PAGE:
AAD 2009: Younger African American Women at Higher Risk for T-Cell Lymphoma Progression

Bob Roehr

March 10, 2009

March 10, 2009 (San Francisco, California) — A retrospective analysis of patients with mycosis fungoides (MF), the most common form of cutaneous T-cell lymphoma, has revealed patterns of disease onset and progression that upset the current way of looking at the disease; it is not just a disease of older white men.

Grace Sun, PhD, conducted the study at the University of Texas MD Anderson Cancer Center, in Houston, and presented the findings during an oral poster session here at the American Academy of Dermatology 67th Annual Meeting.

Cutaneous T-cell lymphoma is most commonly found in whites in their 60s, with men outnumbering women 2:1. About 1500 cases a year are diagnosed nationwide, although that is likely to be a significant underdiagnosis.

A spate of aggressive cases in younger African American women raised the question of whether this was a "fluke" or something more, Dr. Sun said.

The researchers identified 1074 patients with MF who were diagnosed by or referred to the center between 1989 and 2007. Data were stratified by disease onset before or after age 40, disease state, sex, and race/ethnicity.

Surprisingly, early-onset MF occurred more frequently in African Americans (30/92; 32.6%) and Hispanics (31/87; 35.6%) than in whites (103/809; 12.7%). The results were strongly significant in African Americans (P = .0008) and Hispanics (P = .0002).

Women drove the differences in early age of onset, with statistically significant differences between African American (21/60, 35.0) and Hispanic (19/40; 47.5) women, and white (50/350, 14.3%) women. The differences among men trended in the same direction but did not reach statistical significance.

Dr. Sun found that Hispanics and whites were similarly likely to initially present with MF at stage 1, but "African Americans seemed to present at stage 4."

"Rapid progression, from a stable mild disease to stage 4 within 1 year at any time during their disease course," occurred in 1 white and 8 African American women under the age of 40. Six of the African American women died of their disease.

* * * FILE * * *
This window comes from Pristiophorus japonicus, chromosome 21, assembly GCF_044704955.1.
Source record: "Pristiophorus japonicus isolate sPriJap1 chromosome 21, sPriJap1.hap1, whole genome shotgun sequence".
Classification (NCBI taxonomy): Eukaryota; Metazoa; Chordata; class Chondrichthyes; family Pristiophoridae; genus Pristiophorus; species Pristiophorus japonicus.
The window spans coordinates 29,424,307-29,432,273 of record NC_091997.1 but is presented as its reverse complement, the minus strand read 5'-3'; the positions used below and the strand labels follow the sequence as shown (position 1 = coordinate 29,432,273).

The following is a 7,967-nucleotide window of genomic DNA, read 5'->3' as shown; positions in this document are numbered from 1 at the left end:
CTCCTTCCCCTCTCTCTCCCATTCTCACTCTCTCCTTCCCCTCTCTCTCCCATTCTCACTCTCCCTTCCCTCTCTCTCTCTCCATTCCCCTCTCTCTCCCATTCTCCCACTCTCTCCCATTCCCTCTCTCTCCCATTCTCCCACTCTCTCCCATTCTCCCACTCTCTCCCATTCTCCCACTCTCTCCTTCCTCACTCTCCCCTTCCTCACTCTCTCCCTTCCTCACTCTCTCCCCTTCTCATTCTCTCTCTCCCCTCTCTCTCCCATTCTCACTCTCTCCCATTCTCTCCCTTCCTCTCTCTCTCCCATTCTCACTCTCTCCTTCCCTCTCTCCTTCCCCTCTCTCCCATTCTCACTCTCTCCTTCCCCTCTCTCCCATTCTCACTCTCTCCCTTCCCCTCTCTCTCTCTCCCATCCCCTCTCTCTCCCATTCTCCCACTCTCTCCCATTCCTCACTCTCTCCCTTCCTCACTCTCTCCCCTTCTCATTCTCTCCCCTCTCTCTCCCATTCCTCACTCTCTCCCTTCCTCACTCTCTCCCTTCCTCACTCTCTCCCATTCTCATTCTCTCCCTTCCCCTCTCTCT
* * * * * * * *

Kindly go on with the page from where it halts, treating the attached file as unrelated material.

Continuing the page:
"The only 2 who survived had allogeneic bone marrow transplantation," 1 of them 6 years ago, Dr. Sun said.

The presentation of disease in patients under the age of 40 is very different from what is seen in the "traditional" cutaneous T-cell lymphoma patient, Dr. Sun pointed out. The early-stage patient is more likely to be a person of color, and the disease is significantly more likely to take an aggressive course in younger African American women.

These patients "need more aggressive therapy, including going to allogeneic transplantation earlier than we would think in other patients. This [disease] is not indolent in African American women," she said.

During a discussion, Dr. Sun noted that the African American women in the study "were very deficient in vitamin D." Researchers at MD Anderson are exploring what might affect vulnerability to the disease, as well as possible modulation of disease progression.

Isaac Brownell, MD, told Medscape Dermatology that cutaneous T-cell lymphomas "are notoriously difficult to diagnose" because, in most instances, it appears as an eczematous eruption and they will be treated with topical steroids, which results in at least temporary improvement. Dr. Brownell is from the Department of Medicine, Dermatology Service, at Memorial Sloan-Kettering Cancer Center, in New York City. He was not involved in the study.

A patient will have this type of recurrent eruption for many years before a biopsy is taken. But the histopathology of this disease is also "very difficult to diagnose under the microscope." He said that, in early disease, "the pathologist may notice some atypical lymphocytes, but it is not to a level where I can definitely call this [cutaneous T-cell lymphoma]."

Dr. Brownell pointed to a study from the 1970s indicating that typically it takes more than 4 years from the first visit to the correct diagnosis of the disease. That has not changed significantly.

One clue for clinicians in making the diagnosis is to look for distribution of symptoms; "the classic presentation is a bathing-trunk distribution, eczema confined to the pelvic girdle area," he offered.

"A loss of hair within the patch of eczema is also suggestive. I'm more aggressive in biopsying patients who present that way," said Dr. Brownell.

Early-stage cutaneous T-cell lymphoma has a very good prognosis; the percentage of people who progress is very low. "So missing that diagnosis isn't that critical" with most patients. However, he acknowledged that this new information from Houston is likely to make him more aggressive in following younger African American women who present with possible symptoms.

The study was funded by the National Institutes of Health. Dr. Sun and Dr. Brownell have disclosed no relevant financial relationships.

American Academy of Dermatology (AAD) 67th Annual Meeting: Poster P607. Presented March 9, 2009.


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